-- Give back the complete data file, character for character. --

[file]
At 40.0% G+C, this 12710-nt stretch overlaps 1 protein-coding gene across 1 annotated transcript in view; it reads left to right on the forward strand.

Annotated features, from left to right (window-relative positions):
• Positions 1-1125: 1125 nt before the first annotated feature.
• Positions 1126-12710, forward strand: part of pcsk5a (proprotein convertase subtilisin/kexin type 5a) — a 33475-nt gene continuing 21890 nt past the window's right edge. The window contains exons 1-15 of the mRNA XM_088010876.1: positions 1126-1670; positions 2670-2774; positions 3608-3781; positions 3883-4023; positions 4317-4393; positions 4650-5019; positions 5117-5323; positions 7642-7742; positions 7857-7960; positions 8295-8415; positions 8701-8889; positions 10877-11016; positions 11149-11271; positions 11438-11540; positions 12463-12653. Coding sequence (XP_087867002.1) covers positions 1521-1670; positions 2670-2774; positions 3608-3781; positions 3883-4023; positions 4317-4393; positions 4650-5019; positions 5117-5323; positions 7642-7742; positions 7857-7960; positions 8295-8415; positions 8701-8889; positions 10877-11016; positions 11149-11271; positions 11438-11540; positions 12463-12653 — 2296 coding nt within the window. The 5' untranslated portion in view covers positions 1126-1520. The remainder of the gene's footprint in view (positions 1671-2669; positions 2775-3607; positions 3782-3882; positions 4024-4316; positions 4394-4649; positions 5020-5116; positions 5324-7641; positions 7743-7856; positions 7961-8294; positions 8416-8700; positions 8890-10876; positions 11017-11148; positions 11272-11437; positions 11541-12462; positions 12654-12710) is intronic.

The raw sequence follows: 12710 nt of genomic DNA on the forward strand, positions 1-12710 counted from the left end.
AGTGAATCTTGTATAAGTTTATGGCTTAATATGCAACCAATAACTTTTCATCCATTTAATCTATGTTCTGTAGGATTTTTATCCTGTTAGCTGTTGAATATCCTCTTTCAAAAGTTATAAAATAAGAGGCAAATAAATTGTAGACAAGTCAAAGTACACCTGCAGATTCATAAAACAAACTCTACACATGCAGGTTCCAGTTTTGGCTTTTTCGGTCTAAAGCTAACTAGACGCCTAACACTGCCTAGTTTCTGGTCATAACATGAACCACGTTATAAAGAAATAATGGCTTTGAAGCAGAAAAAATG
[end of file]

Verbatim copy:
At 40.0% G+C, this 12710-nt stretch overlaps 1 protein-coding gene across 1 annotated transcript in view; it reads left to right on the forward strand.

Annotated features, from left to right (window-relative positions):
• Positions 1-1125: 1125 nt before the first annotated feature.
• Positions 1126-12710, forward strand: part of pcsk5a (proprotein convertase subtilisin/kexin type 5a) — a 33475-nt gene continuing 21890 nt past the window's right edge. The window contains exons 1-15 of the mRNA XM_088010876.1: positions 1126-1670; positions 2670-2774; positions 3608-3781; positions 3883-4023; positions 4317-4393; positions 4650-5019; positions 5117-5323; positions 7642-7742; positions 7857-7960; positions 8295-8415; positions 8701-8889; positions 10877-11016; positions 11149-11271; positions 11438-11540; positions 12463-12653. Coding sequence (XP_087867002.1) covers positions 1521-1670; positions 2670-2774; positions 3608-3781; positions 3883-4023; positions 4317-4393; positions 4650-5019; positions 5117-5323; positions 7642-7742; positions 7857-7960; positions 8295-8415; positions 8701-8889; positions 10877-11016; positions 11149-11271; positions 11438-11540; positions 12463-12653 — 2296 coding nt within the window. The 5' untranslated portion in view covers positions 1126-1520. The remainder of the gene's footprint in view (positions 1671-2669; positions 2775-3607; positions 3782-3882; positions 4024-4316; positions 4394-4649; positions 5020-5116; positions 5324-7641; positions 7743-7856; positions 7961-8294; positions 8416-8700; positions 8890-10876; positions 11017-11148; positions 11272-11437; positions 11541-12462; positions 12654-12710) is intronic.

The raw sequence follows: 12710 nt of genomic DNA on the forward strand, positions 1-12710 counted from the left end.
AGTGAATCTTGTATAAGTTTATGGCTTAATATGCAACCAATAACTTTTCATCCATTTAATCTATGTTCTGTAGGATTTTTATCCTGTTAGCTGTTGAATATCCTCTTTCAAAAGTTATAAAATAAGAGGCAAATAAATTGTAGACAAGTCAAAGTACACCTGCAGATTCATAAAACAAACTCTACACATGCAGGTTCCAGTTTTGGCTTTTTCGGTCTAAAGCTAACTAGACGCCTAACACTGCCTAGTTTCTGGTCATAACATGAACCACGTTATAAAGAAATAATGGCTTTGAAGCAGAAAAAATG